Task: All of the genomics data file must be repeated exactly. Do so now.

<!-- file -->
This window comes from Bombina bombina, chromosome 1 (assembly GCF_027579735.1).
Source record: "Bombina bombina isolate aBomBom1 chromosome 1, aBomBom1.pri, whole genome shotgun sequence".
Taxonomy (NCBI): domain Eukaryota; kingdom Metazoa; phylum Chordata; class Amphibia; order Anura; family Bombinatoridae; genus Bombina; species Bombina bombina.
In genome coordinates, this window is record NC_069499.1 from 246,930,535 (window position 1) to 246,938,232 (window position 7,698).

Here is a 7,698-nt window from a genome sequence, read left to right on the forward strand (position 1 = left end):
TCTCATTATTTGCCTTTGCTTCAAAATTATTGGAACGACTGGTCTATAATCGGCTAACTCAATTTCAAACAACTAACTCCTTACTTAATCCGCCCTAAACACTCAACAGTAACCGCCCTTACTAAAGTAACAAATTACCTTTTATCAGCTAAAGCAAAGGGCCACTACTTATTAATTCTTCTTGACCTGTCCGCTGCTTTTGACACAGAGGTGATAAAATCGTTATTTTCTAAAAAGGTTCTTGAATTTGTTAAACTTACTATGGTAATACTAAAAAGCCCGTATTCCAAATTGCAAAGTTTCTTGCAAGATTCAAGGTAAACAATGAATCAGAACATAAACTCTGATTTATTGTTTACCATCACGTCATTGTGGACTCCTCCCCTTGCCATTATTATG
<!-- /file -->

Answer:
This window comes from Bombina bombina, chromosome 1 (assembly GCF_027579735.1).
Source record: "Bombina bombina isolate aBomBom1 chromosome 1, aBomBom1.pri, whole genome shotgun sequence".
Taxonomy (NCBI): domain Eukaryota; kingdom Metazoa; phylum Chordata; class Amphibia; order Anura; family Bombinatoridae; genus Bombina; species Bombina bombina.
In genome coordinates, this window is record NC_069499.1 from 246,930,535 (window position 1) to 246,938,232 (window position 7,698).

Here is a 7,698-nt window from a genome sequence, read left to right on the forward strand (position 1 = left end):
TCTCATTATTTGCCTTTGCTTCAAAATTATTGGAACGACTGGTCTATAATCGGCTAACTCAATTTCAAACAACTAACTCCTTACTTAATCCGCCCTAAACACTCAACAGTAACCGCCCTTACTAAAGTAACAAATTACCTTTTATCAGCTAAAGCAAAGGGCCACTACTTATTAATTCTTCTTGACCTGTCCGCTGCTTTTGACACAGAGGTGATAAAATCGTTATTTTCTAAAAAGGTTCTTGAATTTGTTAAACTTACTATGGTAATACTAAAAAGCCCGTATTCCAAATTGCAAAGTTTCTTGCAAGATTCAAGGTAAACAATGAATCAGAACATAAACTCTGATTTATTGTTTACCATCACGTCATTGTGGACTCCTCCCCTTGCCATTATTATG